This question has been asked before and already has an answer. If those answers do not fully address your question, please ask a new question.

3 Answers 3

up vote 1 down vote accepted

Try to think of it like this

Every pattern is of the form

pattern(#) = 
Some # of asterisks,
(the evaluation of pattern(# + 1))
Some # of asterisks

Of course, this is missing a critical part of the information, but it should be just enough to start you thinking recursively.

---- Update ----

Basically for recursion to succeed, you need to find a way to know when you are done. That means a recursive function follows the form.

function = if (exit condition) {
  return value 
} else { 
  return some value computed from a call to function
}

The key is to have each subsequent call to the function be "closer" than the answer. For example, a function that calculates the square root might return each digit recursively (it's just an example) until the desired precision is computed.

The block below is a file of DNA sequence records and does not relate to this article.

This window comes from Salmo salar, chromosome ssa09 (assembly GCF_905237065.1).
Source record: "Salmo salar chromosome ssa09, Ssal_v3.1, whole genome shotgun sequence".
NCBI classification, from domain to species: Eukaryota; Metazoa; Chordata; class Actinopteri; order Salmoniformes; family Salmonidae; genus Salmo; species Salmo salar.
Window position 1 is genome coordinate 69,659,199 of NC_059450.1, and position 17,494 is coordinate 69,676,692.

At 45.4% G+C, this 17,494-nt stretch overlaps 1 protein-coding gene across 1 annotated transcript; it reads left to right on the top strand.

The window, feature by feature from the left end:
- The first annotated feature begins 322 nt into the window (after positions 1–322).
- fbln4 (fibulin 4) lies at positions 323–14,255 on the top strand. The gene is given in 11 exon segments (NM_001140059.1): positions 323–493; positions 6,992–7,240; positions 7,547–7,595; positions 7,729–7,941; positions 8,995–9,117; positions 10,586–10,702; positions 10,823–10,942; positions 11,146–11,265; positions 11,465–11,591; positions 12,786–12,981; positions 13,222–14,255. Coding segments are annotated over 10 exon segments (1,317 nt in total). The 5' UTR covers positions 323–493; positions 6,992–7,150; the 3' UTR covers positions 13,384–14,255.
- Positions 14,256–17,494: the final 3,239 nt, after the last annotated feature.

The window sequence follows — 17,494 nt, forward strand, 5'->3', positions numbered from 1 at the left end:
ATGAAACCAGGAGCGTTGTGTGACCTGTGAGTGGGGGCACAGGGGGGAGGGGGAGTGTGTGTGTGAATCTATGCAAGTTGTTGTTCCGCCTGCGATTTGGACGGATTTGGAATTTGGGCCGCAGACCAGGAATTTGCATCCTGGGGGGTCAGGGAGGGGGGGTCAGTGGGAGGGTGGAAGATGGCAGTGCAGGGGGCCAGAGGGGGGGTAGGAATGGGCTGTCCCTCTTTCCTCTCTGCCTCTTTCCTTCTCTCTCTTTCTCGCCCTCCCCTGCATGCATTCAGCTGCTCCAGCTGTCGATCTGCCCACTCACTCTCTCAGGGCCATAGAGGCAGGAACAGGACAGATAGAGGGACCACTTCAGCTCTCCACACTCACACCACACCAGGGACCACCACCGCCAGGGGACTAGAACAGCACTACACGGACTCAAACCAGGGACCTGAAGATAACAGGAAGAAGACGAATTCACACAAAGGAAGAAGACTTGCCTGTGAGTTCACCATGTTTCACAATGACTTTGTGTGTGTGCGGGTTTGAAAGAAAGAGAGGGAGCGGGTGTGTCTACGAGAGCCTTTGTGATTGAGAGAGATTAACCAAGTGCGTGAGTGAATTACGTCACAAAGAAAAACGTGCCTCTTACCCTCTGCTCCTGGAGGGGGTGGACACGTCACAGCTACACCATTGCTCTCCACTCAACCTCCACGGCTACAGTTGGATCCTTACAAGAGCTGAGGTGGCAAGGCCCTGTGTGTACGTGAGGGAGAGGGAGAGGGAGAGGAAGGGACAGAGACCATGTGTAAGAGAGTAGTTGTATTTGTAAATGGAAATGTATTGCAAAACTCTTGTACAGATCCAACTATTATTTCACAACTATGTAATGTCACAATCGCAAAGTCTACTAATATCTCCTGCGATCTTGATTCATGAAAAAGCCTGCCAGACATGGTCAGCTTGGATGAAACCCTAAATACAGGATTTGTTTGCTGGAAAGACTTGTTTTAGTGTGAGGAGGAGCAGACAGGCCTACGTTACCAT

--- Edited for another update ---

Ok, I'll give you an example. It's not one you really should use, but that's the point.

Consider I have the function add(int, int)

I could write it as so

 int add(int a, int b) {
    return a + b;
 }

but that would not be recursive. One way of doing it recursively would be

 int add(int a, int b) {
   if (b == 0) {
     // exit condition, b is zero
     return a;
   } else if (b > 0) {
     // moving b closer to zero
     return add(a+1, b-1);
   } else {
     // b is negative, moving b closer to zero
     return add(a-1, b+1);
   }
 }

note that in this case, to add(3, 2), I would create the following nested calls

 add(3,2) returns
 +add(4,1) which returns
  +add(5,0) which returns
   +5

Or in other words, it would return 5, but only after it called itself three times (2 times recursively, one time to hit the exit condition).

--- Last update and solution ---

Ok, so you seem to be lacking the proper prerequisites to really understand what I mean... Here is the closest thing you'll get to a full answer (from me)